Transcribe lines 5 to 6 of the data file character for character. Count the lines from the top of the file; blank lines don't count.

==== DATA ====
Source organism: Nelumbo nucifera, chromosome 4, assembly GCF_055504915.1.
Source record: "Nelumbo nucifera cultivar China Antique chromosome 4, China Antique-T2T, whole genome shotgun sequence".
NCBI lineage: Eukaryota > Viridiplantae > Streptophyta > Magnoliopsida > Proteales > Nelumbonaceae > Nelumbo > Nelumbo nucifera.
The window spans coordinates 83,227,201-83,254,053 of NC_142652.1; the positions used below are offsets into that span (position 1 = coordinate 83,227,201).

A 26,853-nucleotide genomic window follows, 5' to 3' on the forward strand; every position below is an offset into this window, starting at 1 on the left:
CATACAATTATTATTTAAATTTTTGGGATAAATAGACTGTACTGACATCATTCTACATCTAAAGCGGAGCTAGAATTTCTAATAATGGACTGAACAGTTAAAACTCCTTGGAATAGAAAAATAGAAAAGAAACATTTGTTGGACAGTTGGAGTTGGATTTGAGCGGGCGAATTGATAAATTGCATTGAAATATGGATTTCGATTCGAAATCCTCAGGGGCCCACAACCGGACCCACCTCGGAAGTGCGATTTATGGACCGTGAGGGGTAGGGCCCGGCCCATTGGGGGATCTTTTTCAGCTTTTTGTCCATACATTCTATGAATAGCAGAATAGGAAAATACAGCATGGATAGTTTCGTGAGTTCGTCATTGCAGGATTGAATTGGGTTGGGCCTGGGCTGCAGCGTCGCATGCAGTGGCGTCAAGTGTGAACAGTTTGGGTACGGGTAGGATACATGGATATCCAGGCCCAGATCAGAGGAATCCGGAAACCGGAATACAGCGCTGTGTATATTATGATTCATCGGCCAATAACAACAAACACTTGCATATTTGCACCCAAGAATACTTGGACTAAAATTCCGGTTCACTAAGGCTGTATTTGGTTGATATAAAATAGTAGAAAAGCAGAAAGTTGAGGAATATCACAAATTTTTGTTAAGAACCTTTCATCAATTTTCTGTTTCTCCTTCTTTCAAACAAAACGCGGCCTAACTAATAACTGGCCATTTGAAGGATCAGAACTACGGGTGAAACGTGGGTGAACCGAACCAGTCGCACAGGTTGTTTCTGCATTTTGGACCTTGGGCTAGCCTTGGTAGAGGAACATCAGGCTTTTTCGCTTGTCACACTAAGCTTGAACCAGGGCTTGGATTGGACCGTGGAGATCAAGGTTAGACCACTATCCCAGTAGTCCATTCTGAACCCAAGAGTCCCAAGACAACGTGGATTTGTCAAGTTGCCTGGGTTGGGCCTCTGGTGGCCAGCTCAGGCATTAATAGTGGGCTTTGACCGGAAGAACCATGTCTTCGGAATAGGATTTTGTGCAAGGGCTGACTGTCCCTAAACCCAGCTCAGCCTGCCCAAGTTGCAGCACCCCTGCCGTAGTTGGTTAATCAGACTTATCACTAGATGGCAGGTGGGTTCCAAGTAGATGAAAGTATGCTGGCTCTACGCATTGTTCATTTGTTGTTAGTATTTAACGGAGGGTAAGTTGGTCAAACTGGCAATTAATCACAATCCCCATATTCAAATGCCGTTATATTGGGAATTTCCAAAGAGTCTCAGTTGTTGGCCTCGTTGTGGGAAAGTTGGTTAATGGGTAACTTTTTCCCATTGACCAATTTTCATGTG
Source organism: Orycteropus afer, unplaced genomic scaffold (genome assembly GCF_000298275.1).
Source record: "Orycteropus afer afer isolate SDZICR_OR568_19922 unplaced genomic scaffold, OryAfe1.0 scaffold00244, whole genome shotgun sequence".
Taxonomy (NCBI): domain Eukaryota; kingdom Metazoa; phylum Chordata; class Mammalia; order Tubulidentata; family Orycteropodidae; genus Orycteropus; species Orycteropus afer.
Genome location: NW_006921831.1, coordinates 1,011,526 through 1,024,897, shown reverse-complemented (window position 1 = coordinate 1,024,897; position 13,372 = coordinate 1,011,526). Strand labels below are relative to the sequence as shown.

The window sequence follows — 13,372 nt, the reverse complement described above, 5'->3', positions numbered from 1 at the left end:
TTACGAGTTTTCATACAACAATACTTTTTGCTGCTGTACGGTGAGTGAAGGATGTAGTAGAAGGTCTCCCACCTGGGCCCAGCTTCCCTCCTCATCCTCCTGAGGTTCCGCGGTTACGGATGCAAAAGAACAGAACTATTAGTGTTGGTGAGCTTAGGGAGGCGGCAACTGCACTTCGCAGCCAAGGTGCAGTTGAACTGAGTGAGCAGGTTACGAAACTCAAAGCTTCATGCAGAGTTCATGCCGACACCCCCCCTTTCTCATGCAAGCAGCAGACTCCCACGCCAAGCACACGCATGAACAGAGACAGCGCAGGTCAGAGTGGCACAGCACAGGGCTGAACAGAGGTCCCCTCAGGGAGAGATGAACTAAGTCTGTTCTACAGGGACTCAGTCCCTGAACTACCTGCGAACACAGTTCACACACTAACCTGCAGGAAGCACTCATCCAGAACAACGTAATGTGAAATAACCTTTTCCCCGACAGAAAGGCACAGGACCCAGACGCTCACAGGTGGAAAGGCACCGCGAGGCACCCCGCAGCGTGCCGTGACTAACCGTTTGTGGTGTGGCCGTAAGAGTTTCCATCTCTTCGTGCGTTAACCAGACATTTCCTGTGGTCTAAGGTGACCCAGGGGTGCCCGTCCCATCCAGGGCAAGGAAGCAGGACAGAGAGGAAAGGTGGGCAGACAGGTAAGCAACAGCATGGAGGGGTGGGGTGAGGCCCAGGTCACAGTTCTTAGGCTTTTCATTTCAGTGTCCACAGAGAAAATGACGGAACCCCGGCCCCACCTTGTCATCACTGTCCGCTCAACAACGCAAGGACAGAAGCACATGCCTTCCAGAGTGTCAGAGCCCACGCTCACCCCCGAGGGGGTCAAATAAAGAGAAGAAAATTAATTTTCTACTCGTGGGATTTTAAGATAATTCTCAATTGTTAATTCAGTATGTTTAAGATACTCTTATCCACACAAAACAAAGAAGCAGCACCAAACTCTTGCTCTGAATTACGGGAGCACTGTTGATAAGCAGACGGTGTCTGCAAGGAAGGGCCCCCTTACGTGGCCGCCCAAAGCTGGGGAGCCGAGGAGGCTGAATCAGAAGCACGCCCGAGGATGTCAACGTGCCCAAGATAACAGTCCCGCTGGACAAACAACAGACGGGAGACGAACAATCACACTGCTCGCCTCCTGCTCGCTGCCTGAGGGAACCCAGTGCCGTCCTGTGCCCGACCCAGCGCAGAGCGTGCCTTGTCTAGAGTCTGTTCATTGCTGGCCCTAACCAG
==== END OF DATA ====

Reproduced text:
A 26,853-nucleotide genomic window follows, 5' to 3' on the forward strand; every position below is an offset into this window, starting at 1 on the left:
CATACAATTATTATTTAAATTTTTGGGATAAATAGACTGTACTGACATCATTCTACATCTAAAGCGGAGCTAGAATTTCTAATAATGGACTGAACAGTTAAAACTCCTTGGAATAGAAAAATAGAAAAGAAACATTTGTTGGACAGTTGGAGTTGGATTTGAGCGGGCGAATTGATAAATTGCATTGAAATATGGATTTCGATTCGAAATCCTCAGGGGCCCACAACCGGACCCACCTCGGAAGTGCGATTTATGGACCGTGAGGGGTAGGGCCCGGCCCATTGGGGGATCTTTTTCAGCTTTTTGTCCATACATTCTATGAATAGCAGAATAGGAAAATACAGCATGGATAGTTTCGTGAGTTCGTCATTGCAGGATTGAATTGGGTTGGGCCTGGGCTGCAGCGTCGCATGCAGTGGCGTCAAGTGTGAACAGTTTGGGTACGGGTAGGATACATGGATATCCAGGCCCAGATCAGAGGAATCCGGAAACCGGAATACAGCGCTGTGTATATTATGATTCATCGGCCAATAACAACAAACACTTGCATATTTGCACCCAAGAATACTTGGACTAAAATTCCGGTTCACTAAGGCTGTATTTGGTTGATATAAAATAGTAGAAAAGCAGAAAGTTGAGGAATATCACAAATTTTTGTTAAGAACCTTTCATCAATTTTCTGTTTCTCCTTCTTTCAAACAAAACGCGGCCTAACTAATAACTGGCCATTTGAAGGATCAGAACTACGGGTGAAACGTGGGTGAACCGAACCAGTCGCACAGGTTGTTTCTGCATTTTGGACCTTGGGCTAGCCTTGGTAGAGGAACATCAGGCTTTTTCGCTTGTCACACTAAGCTTGAACCAGGGCTTGGATTGGACCGTGGAGATCAAGGTTAGACCACTATCCCAGTAGTCCATTCTGAACCCAAGAGTCCCAAGACAACGTGGATTTGTCAAGTTGCCTGGGTTGGGCCTCTGGTGGCCAGCTCAGGCATTAATAGTGGGCTTTGACCGGAAGAACCATGTCTTCGGAATAGGATTTTGTGCAAGGGCTGACTGTCCCTAAACCCAGCTCAGCCTGCCCAAGTTGCAGCACCCCTGCCGTAGTTGGTTAATCAGACTTATCACTAGATGGCAGGTGGGTTCCAAGTAGATGAAAGTATGCTGGCTCTACGCATTGTTCATTTGTTGTTAGTATTTAACGGAGGGTAAGTTGGTCAAACTGGCAATTAATCACAATCCCCATATTCAAATGCCGTTATATTGGGAATTTCCAAAGAGTCTCAGTTGTTGGCCTCGTTGTGGGAAAGTTGGTTAATGGGTAACTTTTTCCCATTGACCAATTTTCATGTG